Muzaffarnagar: Chaudhary Shamsher Ahmed is a skinny 68-year-old man who suffers from a heart ailment. His family claims he has never got involved in a fight, much less get booked for any crime. The Uttar Pradesh government, however, feels that Shamsher and his two nephews are threats to national security.
Twenty-eight people, all belonging to the same community, were arrested and three of them booked under the stringent National Security Act (NSA). This situation of communal tension, which the police saw as a fit case for the NSA, all began with a cricket match between teenage boys. Sumit Pal, 15, and his friend Asif are neighbours in Muzaffarnagar’s Pur Balyan village. On August 21, the two got into an argument during a friendly cricket match. “It was a minor fight.
"Just a scuffle,” Sumit said. But Asif’s grandmother, 81-year-old Jamila, claims her grandson came home bleeding. “His head was bleeding. He is my son Khurshaid’s only son, so naturally my daughter-in-law was upset. She kicked up a storm and confronted the Pal family.” The village elders intervened and it seemed as if the minor spat would remain just that. But on the evening of August 23, a member of the Muslim community was allegedly accosted and beaten up. Abid, who works as a help in Shamsher Ahmed’s house, claimed a group of boys ganged up on him and beat him up.
Neither Abid nor his employer Shamsher had anything to do with either Sumit or Asif – the two boys who had first got into a scuffle. A tiny on-field cricket spat had now snowballed into a communal issue. It was no longer about the cricket match. When Abid recounted his ordeal to his employer, Shamsher decided to take him to the police station. On the way, Abid noticed Sumit’s cousin Nishu Kumar standing in a corner. Abid pointed Nishu out and Shasher accosted the teen. Rahul Kumar, Nishu’s brother, claimed Shamsher beat up his own servant, “They started beating my brother up and falsely accusing him. There was a cop there and he saved him. A huge crowd started to gather there. They staged the whole thing to frame us!” Policemen rushed to Pur Balyan and promptly arrested 28 people.
Last week, three of them were booked under the National Security Act. Jamshed Ahmed, Shamsher’s 70-year-old elder brother, is the only male member of the family not in jail at this point. “My brother is a 68-year-old patient of a heart ailment but the Yogi Adityanath government says he is a threat to national security. He is skinnier than I am, he couldn’t even harm a fly! They have thrown everyone into jail. There is an atmosphere of fear here. There are no men left here.
There are cops stationed. It was no big issue but they made it Hindu a Muslim issue, even when nobody got hurt.” Most Muslim men who live on Shamsher’s street have fled, fearing persecution from the police. Jamshed said the minority community had started to fear that the administration would not side with them in any instance. The fact that former Union Minister and Muzaffarnagar’s BJP MP Sanjeev Balyan, an accused in the 2013 Muzaffarnagar riots, paid a visit to the village a day after the unrest has unsettled Muslims further. “Don't know if they will add more names to the FIR. They said 200 people will be arrested. The minister (Balyan), the power and all of it (the system) is theirs (the Hindus’). Nothing belongs to us. The minister (Balyan) has caused strife in this village. He said people should be booked under NSA. All 28 people arrested are from our community.”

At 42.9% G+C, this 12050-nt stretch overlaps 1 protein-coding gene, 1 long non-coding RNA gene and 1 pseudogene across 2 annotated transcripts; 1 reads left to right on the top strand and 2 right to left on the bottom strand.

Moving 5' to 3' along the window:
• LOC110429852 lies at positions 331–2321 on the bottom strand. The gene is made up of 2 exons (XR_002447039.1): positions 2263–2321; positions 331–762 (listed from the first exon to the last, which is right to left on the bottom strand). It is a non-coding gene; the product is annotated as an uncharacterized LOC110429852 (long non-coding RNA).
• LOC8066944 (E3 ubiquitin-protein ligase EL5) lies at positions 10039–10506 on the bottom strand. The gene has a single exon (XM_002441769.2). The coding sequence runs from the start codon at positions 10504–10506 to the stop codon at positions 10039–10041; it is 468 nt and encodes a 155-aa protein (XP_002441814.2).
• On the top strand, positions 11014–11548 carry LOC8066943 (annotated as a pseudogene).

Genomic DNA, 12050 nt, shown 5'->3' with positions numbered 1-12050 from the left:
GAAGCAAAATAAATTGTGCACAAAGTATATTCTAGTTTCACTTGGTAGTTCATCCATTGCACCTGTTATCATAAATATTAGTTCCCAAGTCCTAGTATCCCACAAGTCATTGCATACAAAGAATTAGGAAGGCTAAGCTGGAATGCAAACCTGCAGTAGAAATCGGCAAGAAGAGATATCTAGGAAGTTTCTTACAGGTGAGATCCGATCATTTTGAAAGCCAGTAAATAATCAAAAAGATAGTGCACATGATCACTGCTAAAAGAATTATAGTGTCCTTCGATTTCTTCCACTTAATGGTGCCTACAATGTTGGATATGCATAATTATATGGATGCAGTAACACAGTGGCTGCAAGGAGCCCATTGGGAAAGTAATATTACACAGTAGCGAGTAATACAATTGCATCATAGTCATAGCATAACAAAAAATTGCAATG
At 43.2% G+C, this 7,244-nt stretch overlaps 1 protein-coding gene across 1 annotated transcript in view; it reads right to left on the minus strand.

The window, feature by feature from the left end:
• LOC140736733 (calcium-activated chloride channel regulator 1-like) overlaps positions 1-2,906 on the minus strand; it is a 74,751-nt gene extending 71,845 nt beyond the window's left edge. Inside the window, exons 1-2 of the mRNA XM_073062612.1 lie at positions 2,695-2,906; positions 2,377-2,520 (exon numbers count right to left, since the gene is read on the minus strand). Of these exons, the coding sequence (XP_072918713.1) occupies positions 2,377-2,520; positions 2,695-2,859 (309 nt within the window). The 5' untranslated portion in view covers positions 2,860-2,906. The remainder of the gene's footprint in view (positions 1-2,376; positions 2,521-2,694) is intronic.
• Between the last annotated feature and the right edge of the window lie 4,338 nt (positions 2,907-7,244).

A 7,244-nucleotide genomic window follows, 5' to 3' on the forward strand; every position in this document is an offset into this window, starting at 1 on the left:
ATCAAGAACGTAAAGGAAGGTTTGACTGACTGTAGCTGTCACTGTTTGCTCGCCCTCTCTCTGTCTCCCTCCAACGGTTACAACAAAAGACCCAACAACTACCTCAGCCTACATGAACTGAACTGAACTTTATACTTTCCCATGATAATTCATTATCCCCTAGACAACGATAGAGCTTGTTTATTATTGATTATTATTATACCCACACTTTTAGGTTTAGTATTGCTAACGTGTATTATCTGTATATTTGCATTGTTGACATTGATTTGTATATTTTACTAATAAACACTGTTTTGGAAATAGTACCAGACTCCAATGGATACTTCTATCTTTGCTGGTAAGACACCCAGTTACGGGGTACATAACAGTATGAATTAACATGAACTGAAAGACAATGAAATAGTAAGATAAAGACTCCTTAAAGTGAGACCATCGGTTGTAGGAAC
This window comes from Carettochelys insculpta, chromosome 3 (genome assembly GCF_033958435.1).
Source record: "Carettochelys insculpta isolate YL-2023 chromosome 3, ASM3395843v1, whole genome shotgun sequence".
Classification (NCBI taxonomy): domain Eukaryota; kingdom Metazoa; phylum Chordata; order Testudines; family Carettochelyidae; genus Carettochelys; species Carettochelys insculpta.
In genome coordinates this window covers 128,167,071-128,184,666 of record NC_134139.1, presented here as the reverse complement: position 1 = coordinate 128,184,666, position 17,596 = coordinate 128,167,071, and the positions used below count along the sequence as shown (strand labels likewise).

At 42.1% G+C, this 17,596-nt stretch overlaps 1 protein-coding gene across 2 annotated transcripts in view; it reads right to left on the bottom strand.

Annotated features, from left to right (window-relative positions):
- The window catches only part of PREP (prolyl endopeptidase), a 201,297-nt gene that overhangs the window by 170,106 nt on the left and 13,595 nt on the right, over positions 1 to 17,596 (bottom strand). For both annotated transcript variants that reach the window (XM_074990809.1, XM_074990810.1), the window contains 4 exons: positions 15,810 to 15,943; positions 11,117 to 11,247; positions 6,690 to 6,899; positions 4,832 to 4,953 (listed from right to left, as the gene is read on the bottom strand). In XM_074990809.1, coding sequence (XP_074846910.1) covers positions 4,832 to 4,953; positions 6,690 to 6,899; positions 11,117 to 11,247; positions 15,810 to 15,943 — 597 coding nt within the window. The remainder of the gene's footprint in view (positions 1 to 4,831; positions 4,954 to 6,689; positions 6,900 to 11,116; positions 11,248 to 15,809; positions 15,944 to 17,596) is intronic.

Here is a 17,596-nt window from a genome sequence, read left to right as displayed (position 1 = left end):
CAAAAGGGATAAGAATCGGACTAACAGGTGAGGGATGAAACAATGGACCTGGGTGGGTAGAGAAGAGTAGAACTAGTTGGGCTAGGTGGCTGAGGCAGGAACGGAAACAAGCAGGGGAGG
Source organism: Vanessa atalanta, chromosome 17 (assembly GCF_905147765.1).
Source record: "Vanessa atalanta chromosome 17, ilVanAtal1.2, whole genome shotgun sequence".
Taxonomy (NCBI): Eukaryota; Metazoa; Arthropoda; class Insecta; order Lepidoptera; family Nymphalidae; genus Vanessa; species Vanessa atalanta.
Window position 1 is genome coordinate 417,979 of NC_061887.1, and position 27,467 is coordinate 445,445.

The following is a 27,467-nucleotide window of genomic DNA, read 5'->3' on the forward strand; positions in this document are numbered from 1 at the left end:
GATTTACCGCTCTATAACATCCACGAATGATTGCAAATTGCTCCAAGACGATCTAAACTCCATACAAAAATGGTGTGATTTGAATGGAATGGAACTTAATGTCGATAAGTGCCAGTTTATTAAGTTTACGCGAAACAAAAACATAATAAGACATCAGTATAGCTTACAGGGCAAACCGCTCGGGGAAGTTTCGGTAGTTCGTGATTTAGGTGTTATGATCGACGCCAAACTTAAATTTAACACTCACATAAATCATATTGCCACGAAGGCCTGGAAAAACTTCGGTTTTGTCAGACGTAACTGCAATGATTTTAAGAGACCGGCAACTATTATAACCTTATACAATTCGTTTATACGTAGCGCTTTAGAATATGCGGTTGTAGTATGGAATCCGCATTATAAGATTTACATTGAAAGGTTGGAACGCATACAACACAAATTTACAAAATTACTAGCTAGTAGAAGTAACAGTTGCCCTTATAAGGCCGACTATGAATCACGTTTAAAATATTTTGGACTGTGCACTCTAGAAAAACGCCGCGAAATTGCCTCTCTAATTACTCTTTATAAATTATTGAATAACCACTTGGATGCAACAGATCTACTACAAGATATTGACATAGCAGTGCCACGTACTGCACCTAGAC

While Balyan was unavailable for comment, News18 asked Muzaffarnagar SSP Sudhir Kumar to respond to the charge that the police had shown bias in this case. “There is no truth to this allegation.
"We are not taking any sides. All those who have been arrested have been properly screened and all evidence has been gathered against them. I assure them that no innocent person will be lodged in jail,” he said. In 2013, Pur Balyan had become one of the flashpoints in the riots between Muslims and Jats. While Jats and Muslims here have been working to repair community relations, the latest conflict with Gadariyas, a traditionally pastoralist community, may prove to be yet another flashpoint.
Chaudhary Shakir Ali, a former Pradhan, said, “We had been trying to mend fences with our Jat brothers and then some political forces realised that they would have to change tactics. That is why, they have chosen to instigate another community this time. We won’t let this become a riot. This village suffered enough in 2013.”
Meanwhile, three residents of the village may face up to a year in jail without the possibility of getting out on bail. Shakir Ali and Jamshed Ahmed are among a large group of village residents who believe the use of NSA was too harsh a punishment in this case. Over the last year, the UP government has come under criticism for its arbitrary use of the stringent act.
This comes just after Bhim Army Chief Chandrashekhar Azad Raavan, who spent over a year in jail under the NSA, was released in neighbouring Saharanpur. Under this stringent act, the government can keep an accused under preventive detention for a period of 12 months. Muzaffarnagar’s SSP, however, feels the use of NSA here was completely justified. “NSA was invoked because some of the accused were trying to obtain bail. We feel that for the sake of maintaining peace in the village, it was necessary for certain people to remain in custody.
Besides, NSA is a deterrent. Now, people will think twice before disturbing the peace,” Singh said.